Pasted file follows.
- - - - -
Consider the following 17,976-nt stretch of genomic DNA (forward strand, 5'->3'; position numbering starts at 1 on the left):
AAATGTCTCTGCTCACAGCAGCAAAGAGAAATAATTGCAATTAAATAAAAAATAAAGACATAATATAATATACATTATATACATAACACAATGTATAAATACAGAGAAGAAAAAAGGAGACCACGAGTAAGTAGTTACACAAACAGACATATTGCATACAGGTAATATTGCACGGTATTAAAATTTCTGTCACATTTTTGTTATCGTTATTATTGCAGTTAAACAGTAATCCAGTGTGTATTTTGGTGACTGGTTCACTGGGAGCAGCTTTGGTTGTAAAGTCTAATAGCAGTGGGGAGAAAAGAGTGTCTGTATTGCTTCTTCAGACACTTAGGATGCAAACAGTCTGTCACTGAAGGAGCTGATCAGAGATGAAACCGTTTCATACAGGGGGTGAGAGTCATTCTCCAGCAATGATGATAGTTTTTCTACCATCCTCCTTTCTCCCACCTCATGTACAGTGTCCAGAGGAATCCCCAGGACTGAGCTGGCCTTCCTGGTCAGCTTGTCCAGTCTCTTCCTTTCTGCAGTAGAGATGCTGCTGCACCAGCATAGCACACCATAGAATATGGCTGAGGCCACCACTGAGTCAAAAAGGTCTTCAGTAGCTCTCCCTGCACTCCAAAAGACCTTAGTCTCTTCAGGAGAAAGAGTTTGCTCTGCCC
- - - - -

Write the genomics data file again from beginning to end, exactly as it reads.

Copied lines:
Consider the following 17,976-nt stretch of genomic DNA (forward strand, 5'->3'; position numbering starts at 1 on the left):
AAATGTCTCTGCTCACAGCAGCAAAGAGAAATAATTGCAATTAAATAAAAAATAAAGACATAATATAATATACATTATATACATAACACAATGTATAAATACAGAGAAGAAAAAAGGAGACCACGAGTAAGTAGTTACACAAACAGACATATTGCATACAGGTAATATTGCACGGTATTAAAATTTCTGTCACATTTTTGTTATCGTTATTATTGCAGTTAAACAGTAATCCAGTGTGTATTTTGGTGACTGGTTCACTGGGAGCAGCTTTGGTTGTAAAGTCTAATAGCAGTGGGGAGAAAAGAGTGTCTGTATTGCTTCTTCAGACACTTAGGATGCAAACAGTCTGTCACTGAAGGAGCTGATCAGAGATGAAACCGTTTCATACAGGGGGTGAGAGTCATTCTCCAGCAATGATGATAGTTTTTCTACCATCCTCCTTTCTCCCACCTCATGTACAGTGTCCAGAGGAATCCCCAGGACTGAGCTGGCCTTCCTGGTCAGCTTGTCCAGTCTCTTCCTTTCTGCAGTAGAGATGCTGCTGCACCAGCATAGCACACCATAGAATATGGCTGAGGCCACCACTGAGTCAAAAAGGTCTTCAGTAGCTCTCCCTGCACTCCAAAAGACCTTAGTCTCTTCAGGAGAAAGAGTTTGCTCTGCCC